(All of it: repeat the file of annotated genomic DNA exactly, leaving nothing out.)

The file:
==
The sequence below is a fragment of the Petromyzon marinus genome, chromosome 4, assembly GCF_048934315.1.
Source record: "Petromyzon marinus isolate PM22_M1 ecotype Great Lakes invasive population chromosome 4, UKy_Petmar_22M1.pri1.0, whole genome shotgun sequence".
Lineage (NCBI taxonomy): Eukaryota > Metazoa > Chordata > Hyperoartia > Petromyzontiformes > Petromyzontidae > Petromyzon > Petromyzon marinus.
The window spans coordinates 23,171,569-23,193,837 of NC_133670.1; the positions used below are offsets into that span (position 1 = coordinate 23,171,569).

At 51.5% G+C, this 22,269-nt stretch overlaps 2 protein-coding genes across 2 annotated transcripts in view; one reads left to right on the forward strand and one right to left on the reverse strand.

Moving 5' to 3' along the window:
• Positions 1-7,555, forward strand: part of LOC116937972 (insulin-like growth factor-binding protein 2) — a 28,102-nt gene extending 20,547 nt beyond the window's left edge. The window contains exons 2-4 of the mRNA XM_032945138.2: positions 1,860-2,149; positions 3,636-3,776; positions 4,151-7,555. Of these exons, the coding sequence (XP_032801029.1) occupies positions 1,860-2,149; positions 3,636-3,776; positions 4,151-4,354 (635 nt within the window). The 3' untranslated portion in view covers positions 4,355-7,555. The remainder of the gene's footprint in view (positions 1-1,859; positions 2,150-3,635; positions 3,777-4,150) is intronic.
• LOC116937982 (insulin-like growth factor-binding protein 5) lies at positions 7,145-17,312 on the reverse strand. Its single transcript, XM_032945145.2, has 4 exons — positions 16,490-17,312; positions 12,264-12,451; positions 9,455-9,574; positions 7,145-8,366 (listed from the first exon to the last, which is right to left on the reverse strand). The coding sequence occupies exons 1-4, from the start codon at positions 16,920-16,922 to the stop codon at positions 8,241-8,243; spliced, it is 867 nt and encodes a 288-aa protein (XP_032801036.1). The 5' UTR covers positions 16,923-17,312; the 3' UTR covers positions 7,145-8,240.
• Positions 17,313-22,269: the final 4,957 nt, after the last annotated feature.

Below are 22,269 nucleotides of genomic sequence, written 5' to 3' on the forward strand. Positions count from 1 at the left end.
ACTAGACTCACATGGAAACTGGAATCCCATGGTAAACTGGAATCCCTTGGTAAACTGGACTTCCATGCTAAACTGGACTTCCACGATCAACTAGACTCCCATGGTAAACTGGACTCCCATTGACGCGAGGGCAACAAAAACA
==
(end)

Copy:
The sequence below is a fragment of the Petromyzon marinus genome, chromosome 4, assembly GCF_048934315.1.
Source record: "Petromyzon marinus isolate PM22_M1 ecotype Great Lakes invasive population chromosome 4, UKy_Petmar_22M1.pri1.0, whole genome shotgun sequence".
Lineage (NCBI taxonomy): Eukaryota > Metazoa > Chordata > Hyperoartia > Petromyzontiformes > Petromyzontidae > Petromyzon > Petromyzon marinus.
The window spans coordinates 23,171,569-23,193,837 of NC_133670.1; the positions used below are offsets into that span (position 1 = coordinate 23,171,569).

At 51.5% G+C, this 22,269-nt stretch overlaps 2 protein-coding genes across 2 annotated transcripts in view; one reads left to right on the forward strand and one right to left on the reverse strand.

Moving 5' to 3' along the window:
• Positions 1-7,555, forward strand: part of LOC116937972 (insulin-like growth factor-binding protein 2) — a 28,102-nt gene extending 20,547 nt beyond the window's left edge. The window contains exons 2-4 of the mRNA XM_032945138.2: positions 1,860-2,149; positions 3,636-3,776; positions 4,151-7,555. Of these exons, the coding sequence (XP_032801029.1) occupies positions 1,860-2,149; positions 3,636-3,776; positions 4,151-4,354 (635 nt within the window). The 3' untranslated portion in view covers positions 4,355-7,555. The remainder of the gene's footprint in view (positions 1-1,859; positions 2,150-3,635; positions 3,777-4,150) is intronic.
• LOC116937982 (insulin-like growth factor-binding protein 5) lies at positions 7,145-17,312 on the reverse strand. Its single transcript, XM_032945145.2, has 4 exons — positions 16,490-17,312; positions 12,264-12,451; positions 9,455-9,574; positions 7,145-8,366 (listed from the first exon to the last, which is right to left on the reverse strand). The coding sequence occupies exons 1-4, from the start codon at positions 16,920-16,922 to the stop codon at positions 8,241-8,243; spliced, it is 867 nt and encodes a 288-aa protein (XP_032801036.1). The 5' UTR covers positions 16,923-17,312; the 3' UTR covers positions 7,145-8,240.
• Positions 17,313-22,269: the final 4,957 nt, after the last annotated feature.

Below are 22,269 nucleotides of genomic sequence, written 5' to 3' on the forward strand. Positions count from 1 at the left end.
ACTAGACTCACATGGAAACTGGAATCCCATGGTAAACTGGAATCCCTTGGTAAACTGGACTTCCATGCTAAACTGGACTTCCACGATCAACTAGACTCCCATGGTAAACTGGACTCCCATTGACGCGAGGGCAACAAAAACA